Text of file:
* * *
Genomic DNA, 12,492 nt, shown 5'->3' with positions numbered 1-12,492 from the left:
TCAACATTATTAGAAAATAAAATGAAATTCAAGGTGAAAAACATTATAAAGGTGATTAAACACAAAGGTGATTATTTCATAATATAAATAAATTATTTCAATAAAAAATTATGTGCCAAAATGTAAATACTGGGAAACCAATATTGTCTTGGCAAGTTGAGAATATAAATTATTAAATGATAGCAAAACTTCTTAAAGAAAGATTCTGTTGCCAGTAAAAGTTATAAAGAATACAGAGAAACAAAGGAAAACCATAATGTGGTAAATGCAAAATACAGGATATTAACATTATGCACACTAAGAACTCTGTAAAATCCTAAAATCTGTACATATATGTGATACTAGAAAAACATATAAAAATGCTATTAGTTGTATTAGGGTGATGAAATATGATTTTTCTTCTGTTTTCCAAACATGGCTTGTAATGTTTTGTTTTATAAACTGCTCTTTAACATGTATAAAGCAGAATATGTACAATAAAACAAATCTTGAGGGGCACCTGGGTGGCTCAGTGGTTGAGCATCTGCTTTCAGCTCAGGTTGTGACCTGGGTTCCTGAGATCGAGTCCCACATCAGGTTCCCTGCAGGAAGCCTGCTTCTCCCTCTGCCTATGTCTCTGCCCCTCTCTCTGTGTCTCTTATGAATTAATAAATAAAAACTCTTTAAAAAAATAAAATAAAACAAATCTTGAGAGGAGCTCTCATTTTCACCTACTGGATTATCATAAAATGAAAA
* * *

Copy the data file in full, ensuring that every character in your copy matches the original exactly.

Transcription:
Genomic DNA, 12,492 nt, shown 5'->3' with positions numbered 1-12,492 from the left:
TCAACATTATTAGAAAATAAAATGAAATTCAAGGTGAAAAACATTATAAAGGTGATTAAACACAAAGGTGATTATTTCATAATATAAATAAATTATTTCAATAAAAAATTATGTGCCAAAATGTAAATACTGGGAAACCAATATTGTCTTGGCAAGTTGAGAATATAAATTATTAAATGATAGCAAAACTTCTTAAAGAAAGATTCTGTTGCCAGTAAAAGTTATAAAGAATACAGAGAAACAAAGGAAAACCATAATGTGGTAAATGCAAAATACAGGATATTAACATTATGCACACTAAGAACTCTGTAAAATCCTAAAATCTGTACATATATGTGATACTAGAAAAACATATAAAAATGCTATTAGTTGTATTAGGGTGATGAAATATGATTTTTCTTCTGTTTTCCAAACATGGCTTGTAATGTTTTGTTTTATAAACTGCTCTTTAACATGTATAAAGCAGAATATGTACAATAAAACAAATCTTGAGGGGCACCTGGGTGGCTCAGTGGTTGAGCATCTGCTTTCAGCTCAGGTTGTGACCTGGGTTCCTGAGATCGAGTCCCACATCAGGTTCCCTGCAGGAAGCCTGCTTCTCCCTCTGCCTATGTCTCTGCCCCTCTCTCTGTGTCTCTTATGAATTAATAAATAAAAACTCTTTAAAAAAATAAAATAAAACAAATCTTGAGAGGAGCTCTCATTTTCACCTACTGGATTATCATAAAATGAAAA